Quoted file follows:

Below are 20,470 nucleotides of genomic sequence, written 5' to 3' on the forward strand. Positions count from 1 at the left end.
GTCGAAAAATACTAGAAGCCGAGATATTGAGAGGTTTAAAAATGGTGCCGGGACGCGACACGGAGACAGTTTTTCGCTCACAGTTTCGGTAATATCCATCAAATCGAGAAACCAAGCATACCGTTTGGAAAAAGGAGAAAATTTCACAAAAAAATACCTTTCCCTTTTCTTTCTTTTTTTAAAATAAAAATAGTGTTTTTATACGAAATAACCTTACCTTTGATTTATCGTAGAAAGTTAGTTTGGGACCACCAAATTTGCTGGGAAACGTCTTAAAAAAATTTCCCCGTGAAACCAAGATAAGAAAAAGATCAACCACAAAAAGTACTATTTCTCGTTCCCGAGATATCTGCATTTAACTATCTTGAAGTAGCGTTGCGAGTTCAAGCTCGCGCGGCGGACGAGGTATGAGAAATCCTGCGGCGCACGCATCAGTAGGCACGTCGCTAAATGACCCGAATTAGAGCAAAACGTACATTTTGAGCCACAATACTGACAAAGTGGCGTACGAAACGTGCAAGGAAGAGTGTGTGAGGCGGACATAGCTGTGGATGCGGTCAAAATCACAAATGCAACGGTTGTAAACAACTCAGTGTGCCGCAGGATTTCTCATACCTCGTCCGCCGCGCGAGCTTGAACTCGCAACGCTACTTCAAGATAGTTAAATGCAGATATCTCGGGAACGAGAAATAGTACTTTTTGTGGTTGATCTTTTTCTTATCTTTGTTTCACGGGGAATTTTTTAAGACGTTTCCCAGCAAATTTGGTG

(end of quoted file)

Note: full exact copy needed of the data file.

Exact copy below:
Below are 20,470 nucleotides of genomic sequence, written 5' to 3' on the forward strand. Positions count from 1 at the left end.
GTCGAAAAATACTAGAAGCCGAGATATTGAGAGGTTTAAAAATGGTGCCGGGACGCGACACGGAGACAGTTTTTCGCTCACAGTTTCGGTAATATCCATCAAATCGAGAAACCAAGCATACCGTTTGGAAAAAGGAGAAAATTTCACAAAAAAATACCTTTCCCTTTTCTTTCTTTTTTTAAAATAAAAATAGTGTTTTTATACGAAATAACCTTACCTTTGATTTATCGTAGAAAGTTAGTTTGGGACCACCAAATTTGCTGGGAAACGTCTTAAAAAAATTTCCCCGTGAAACCAAGATAAGAAAAAGATCAACCACAAAAAGTACTATTTCTCGTTCCCGAGATATCTGCATTTAACTATCTTGAAGTAGCGTTGCGAGTTCAAGCTCGCGCGGCGGACGAGGTATGAGAAATCCTGCGGCGCACGCATCAGTAGGCACGTCGCTAAATGACCCGAATTAGAGCAAAACGTACATTTTGAGCCACAATACTGACAAAGTGGCGTACGAAACGTGCAAGGAAGAGTGTGTGAGGCGGACATAGCTGTGGATGCGGTCAAAATCACAAATGCAACGGTTGTAAACAACTCAGTGTGCCGCAGGATTTCTCATACCTCGTCCGCCGCGCGAGCTTGAACTCGCAACGCTACTTCAAGATAGTTAAATGCAGATATCTCGGGAACGAGAAATAGTACTTTTTGTGGTTGATCTTTTTCTTATCTTTGTTTCACGGGGAATTTTTTAAGACGTTTCCCAGCAAATTTGGTG